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Can anyone give me a (as much as possible) formal and general definition of natural domain of a function?

Let's say that a function is a triplet $(X,Y,f)$ where $f \subseteq X \times Y$ such that

\begin{eqnarray} \forall x \in X, \exists ! y \in Y | (x,y) \in f \end{eqnarray}

where $X$ is called the domain and $Y$ the codomain. This is rather general and formal: it does not specify anything about $X$, $Y$ and how we form the pairs in $f$. In the same manner it is possible to define what the image of a subset $A \subseteq X$ and what the preimage of $D \subseteq Y$ are as

\begin{eqnarray} &f(A) = \{y | (y \in Y) \wedge (\exists x \in A : y = f(x)\} \\ &f^{-1}(D) = \{x | (x \in X) \land (f(x) \in D)\} \end{eqnarray}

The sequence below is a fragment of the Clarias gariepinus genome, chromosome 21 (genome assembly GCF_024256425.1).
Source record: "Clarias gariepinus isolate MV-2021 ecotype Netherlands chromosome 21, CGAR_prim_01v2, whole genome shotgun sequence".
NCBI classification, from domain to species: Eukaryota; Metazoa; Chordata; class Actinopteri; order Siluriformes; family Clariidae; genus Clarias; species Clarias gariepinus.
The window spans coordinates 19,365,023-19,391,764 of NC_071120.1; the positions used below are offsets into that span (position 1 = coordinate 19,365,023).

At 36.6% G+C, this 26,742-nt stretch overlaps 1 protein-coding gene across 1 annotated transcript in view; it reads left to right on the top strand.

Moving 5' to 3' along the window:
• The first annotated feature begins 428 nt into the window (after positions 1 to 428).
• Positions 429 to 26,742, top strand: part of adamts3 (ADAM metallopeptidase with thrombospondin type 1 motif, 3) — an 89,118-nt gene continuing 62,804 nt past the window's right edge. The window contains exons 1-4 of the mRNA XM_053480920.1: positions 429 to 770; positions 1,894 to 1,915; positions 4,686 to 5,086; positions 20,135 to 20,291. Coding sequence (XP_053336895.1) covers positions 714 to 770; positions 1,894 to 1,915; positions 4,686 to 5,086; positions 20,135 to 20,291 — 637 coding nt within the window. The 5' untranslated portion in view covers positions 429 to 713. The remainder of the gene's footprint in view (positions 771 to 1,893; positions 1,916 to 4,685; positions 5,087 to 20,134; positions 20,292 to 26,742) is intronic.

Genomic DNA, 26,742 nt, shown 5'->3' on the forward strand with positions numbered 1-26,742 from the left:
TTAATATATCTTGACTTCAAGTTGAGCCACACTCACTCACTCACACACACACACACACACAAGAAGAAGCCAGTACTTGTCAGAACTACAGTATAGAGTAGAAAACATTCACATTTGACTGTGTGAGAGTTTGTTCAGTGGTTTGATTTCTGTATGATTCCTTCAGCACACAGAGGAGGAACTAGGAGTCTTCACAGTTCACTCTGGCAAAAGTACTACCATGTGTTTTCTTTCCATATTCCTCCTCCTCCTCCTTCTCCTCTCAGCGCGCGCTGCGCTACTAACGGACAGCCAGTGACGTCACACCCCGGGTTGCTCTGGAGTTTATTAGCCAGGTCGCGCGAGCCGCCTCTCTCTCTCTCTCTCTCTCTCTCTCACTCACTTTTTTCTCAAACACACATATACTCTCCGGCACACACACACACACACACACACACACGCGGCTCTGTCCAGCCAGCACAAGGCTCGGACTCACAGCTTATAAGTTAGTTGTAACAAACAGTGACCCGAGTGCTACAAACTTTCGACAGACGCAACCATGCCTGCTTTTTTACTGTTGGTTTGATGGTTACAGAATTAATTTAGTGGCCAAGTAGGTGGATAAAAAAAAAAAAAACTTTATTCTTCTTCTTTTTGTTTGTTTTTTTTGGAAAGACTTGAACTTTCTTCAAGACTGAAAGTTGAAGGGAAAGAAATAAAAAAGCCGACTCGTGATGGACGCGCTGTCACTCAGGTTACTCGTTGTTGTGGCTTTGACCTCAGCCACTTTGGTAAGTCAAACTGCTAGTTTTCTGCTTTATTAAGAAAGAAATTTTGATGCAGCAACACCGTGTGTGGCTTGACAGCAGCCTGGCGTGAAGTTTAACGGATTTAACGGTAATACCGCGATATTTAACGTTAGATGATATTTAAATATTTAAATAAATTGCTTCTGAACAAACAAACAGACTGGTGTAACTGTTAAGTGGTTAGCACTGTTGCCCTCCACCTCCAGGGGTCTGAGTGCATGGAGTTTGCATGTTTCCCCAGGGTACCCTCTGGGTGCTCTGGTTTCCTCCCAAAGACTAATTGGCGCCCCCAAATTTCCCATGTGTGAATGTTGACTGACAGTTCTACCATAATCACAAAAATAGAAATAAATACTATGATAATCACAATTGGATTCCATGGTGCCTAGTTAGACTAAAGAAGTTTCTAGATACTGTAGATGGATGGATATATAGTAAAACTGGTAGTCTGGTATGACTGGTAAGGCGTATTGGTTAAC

(using the notation $y=f(x)$ here just for convenience)

About the natural domain, I came up with something like:

The domain $X$ and the codomain $Y$ are often assumed from the context (or explicitly mentioned) to be some improper subset of some standard sets (like $N$, $R$, $R \times R = R^2$, $C$, etc.). The natural domain of a function $(X,Y,f)$ is the biggest superset $\hat X$ of $X$ for which $(\hat X, K, f)$ is still a function, where $K$ is one of those standard sets assumed from the context and $\hat X$ is a subset of one of those standard sets.

I know that this is far from formal and doesn't make great sense because $f$ remains the same set of ordered pairs here, so $(\hat X, Y, f)$ is not a function unless $\hat X = X$.

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